Regulations would severely limit—if not outright ban—access to medication abortion, force doctors to ignore best medical practices
(PRESS RELEASE) Women’s health care providers filed a federal lawsuit late yesterday challenging Arizona’s unconstitutional restrictions on a non-surgical method of ending a pregnancy in its earliest stages using medication—restrictions that at best would make it harder, more dangerous, and more costly to obtain medication abortion and, at worst, ban the procedure entirely.
The vaguely-written regulations—which were initially signed into law by Governor Jan Brewer in April 2012 and are scheduled to take effect April 1, 2014—unconstitutionally target medication abortion in such a way that would either ban the method outright or only allow doctors to offer medication abortion with an inferior, outdated, and less effective protocol, ultimately denying women access to an alternative to surgical abortion that has been widely recognized as safe and effective by medical experts and organizations worldwide for over a decade.
The Center for Reproductive Rights, along with Planned Parenthood Federation of America, filed the lawsuit in Arizona federal district court on behalf of Planned Parenthood of Arizona and the Tucson Women’s Center.
Said Nancy Northup, president and CEO of the Center for Reproductive Rights:
“Arizona politicians have imposed restrictions that go against years of scientific research and doctors’ practical experience in yet another effort to block women’s access to safe and legal abortion.
“Politicians have no business practicing medicine and no place in women’s decisions about their health, their families, their future, and their lives. We now look to courts to protect women’s health, safety, and rights by putting a stop to this underhanded and unconstitutional attack on essential reproductive health care.”
Women in the United States have been safely and legally using medication abortion for over a decade, with one in four women who make the decision to end a pregnancy in the first nine weeks choose this method.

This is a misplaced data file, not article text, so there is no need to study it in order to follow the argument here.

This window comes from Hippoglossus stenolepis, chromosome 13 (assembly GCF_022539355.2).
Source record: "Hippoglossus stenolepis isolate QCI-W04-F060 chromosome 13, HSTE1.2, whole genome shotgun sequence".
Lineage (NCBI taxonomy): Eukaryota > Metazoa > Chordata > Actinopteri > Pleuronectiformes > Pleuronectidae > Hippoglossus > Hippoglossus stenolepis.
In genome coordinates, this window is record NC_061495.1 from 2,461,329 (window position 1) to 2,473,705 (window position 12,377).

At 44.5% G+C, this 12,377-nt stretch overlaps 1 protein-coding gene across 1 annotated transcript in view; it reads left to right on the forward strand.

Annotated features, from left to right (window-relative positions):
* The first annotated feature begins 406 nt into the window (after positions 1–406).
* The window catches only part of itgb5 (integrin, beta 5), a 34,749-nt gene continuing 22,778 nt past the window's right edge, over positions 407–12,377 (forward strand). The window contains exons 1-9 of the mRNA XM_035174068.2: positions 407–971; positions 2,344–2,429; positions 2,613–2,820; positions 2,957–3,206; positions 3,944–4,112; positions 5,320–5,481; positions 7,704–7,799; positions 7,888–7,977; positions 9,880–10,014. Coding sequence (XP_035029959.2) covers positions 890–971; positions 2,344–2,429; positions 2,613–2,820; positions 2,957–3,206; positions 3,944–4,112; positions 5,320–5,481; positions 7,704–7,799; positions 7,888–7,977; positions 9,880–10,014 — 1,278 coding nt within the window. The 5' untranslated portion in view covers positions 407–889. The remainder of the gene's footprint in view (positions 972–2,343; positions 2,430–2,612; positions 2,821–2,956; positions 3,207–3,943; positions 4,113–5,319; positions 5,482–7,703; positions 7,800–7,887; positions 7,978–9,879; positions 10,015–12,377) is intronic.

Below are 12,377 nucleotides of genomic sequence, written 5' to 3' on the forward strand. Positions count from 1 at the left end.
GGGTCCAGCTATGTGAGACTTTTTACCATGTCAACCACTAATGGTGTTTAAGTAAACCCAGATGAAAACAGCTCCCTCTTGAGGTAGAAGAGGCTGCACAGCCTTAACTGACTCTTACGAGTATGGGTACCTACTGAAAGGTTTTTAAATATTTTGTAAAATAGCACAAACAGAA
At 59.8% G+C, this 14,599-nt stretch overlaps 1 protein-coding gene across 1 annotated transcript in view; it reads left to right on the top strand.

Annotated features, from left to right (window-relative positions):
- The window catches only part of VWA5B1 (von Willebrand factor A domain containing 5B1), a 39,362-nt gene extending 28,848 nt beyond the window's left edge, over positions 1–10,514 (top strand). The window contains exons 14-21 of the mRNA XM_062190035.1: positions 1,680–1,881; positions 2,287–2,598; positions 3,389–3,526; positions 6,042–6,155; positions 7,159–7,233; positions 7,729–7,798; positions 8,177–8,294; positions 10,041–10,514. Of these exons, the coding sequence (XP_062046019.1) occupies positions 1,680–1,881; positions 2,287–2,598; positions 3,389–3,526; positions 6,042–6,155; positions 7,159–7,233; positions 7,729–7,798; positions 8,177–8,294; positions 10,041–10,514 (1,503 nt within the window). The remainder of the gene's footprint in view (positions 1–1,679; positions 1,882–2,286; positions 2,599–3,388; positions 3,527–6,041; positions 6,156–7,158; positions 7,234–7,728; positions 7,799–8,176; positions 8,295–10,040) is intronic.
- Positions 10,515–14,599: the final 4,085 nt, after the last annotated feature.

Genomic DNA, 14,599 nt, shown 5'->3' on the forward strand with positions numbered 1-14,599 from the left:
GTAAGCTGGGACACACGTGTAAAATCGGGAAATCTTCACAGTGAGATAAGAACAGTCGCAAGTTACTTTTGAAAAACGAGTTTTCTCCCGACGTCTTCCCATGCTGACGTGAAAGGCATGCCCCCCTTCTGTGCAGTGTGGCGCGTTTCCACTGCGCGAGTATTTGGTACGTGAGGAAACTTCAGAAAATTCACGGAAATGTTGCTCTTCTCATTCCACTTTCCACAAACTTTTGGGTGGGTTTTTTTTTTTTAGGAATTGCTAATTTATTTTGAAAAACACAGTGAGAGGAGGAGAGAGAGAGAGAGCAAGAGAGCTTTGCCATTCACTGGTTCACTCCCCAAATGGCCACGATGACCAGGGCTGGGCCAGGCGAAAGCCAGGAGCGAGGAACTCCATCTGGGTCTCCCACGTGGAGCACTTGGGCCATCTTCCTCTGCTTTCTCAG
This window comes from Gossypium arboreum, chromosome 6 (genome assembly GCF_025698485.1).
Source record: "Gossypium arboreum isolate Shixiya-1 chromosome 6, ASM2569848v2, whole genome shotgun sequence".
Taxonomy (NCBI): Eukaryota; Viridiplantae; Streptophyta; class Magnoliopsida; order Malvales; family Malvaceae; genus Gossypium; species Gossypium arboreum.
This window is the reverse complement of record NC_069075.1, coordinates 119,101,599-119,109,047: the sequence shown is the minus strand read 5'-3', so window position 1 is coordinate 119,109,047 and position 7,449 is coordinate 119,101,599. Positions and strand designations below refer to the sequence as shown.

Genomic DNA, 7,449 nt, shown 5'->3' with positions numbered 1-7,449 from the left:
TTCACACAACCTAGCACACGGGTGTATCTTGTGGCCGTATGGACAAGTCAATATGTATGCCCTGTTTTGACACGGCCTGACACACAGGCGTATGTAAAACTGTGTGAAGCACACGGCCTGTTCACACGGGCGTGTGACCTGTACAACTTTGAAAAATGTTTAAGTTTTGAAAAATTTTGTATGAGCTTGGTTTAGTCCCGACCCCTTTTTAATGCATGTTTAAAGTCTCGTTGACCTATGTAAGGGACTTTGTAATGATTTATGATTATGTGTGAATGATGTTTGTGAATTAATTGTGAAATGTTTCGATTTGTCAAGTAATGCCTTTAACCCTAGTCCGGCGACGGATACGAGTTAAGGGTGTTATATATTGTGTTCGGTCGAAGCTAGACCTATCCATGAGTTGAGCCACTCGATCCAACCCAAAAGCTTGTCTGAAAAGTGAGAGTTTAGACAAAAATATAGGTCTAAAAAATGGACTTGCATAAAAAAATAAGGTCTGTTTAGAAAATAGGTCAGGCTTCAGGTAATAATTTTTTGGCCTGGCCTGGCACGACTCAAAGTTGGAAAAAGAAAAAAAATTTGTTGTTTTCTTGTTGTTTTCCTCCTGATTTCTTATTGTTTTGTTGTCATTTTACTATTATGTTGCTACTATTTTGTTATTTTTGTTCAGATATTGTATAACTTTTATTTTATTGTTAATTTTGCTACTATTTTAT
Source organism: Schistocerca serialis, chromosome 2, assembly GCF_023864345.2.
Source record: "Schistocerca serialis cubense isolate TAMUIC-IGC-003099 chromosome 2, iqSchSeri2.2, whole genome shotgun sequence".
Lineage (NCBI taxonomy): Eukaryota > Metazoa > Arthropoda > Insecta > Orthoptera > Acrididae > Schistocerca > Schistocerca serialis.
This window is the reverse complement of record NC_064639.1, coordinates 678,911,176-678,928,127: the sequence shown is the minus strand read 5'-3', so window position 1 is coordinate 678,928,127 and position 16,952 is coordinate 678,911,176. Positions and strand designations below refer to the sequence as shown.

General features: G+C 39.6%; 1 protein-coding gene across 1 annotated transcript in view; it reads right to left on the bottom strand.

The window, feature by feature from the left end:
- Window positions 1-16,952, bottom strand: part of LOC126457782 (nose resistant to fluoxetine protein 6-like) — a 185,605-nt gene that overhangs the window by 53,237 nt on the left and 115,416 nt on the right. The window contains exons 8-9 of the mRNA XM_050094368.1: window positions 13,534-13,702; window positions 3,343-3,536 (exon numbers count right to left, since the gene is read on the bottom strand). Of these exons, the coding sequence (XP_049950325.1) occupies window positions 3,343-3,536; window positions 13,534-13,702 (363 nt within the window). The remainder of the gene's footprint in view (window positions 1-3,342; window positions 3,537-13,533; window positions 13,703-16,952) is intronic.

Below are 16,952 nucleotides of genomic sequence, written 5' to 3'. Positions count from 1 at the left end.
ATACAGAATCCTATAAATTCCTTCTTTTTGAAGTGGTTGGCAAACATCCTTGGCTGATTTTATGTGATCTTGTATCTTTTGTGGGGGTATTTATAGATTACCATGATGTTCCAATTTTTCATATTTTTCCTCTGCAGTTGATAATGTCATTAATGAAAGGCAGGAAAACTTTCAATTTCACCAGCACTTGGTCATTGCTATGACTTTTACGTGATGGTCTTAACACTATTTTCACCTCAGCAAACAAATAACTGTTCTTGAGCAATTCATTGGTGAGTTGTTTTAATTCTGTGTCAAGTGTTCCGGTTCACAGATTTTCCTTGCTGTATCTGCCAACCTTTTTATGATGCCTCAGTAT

“These restrictions on a proven safe and commonly-used alternative to surgical abortion are blatant violations of Arizona women’s constitutional right to end a pregnancy,” said David Brown, staff attorney and lead counsel for the Center for Reproductive Rights on today’s case. “Whether these regulations completely ban medication abortion or force women to take three times the necessary dose should they still chose medication as their method, Arizona is attempting to rob women of their constitutionally protected medical choices.”
Women in Arizona have been subject to a litany of political attempts to restrict their access to abortion in recent years. Politicians have already limited medication abortion in Arizona by banning nurse practitioners and physician’s assistants from providing the service in 2011. Since then, many health care professional have stopped providing medication abortion altogether. Furthermore, Arizona politicians passed an unconstitutional ban on abortion at 20 weeks in 2012, which was ultimately struck down by the Ninth Circuit Court of Appeals, a sound decision the US Supreme Court later refused to review.
Harmful restrictions like these underscore the need for the federal Women’s Health Protection Act, a Congressional bill that would enforce and protect every woman’s access to safe and legal abortion care, no matter what state she happens to live in, maintaining the framework of regulations and limits recognized in Roe v. Wade.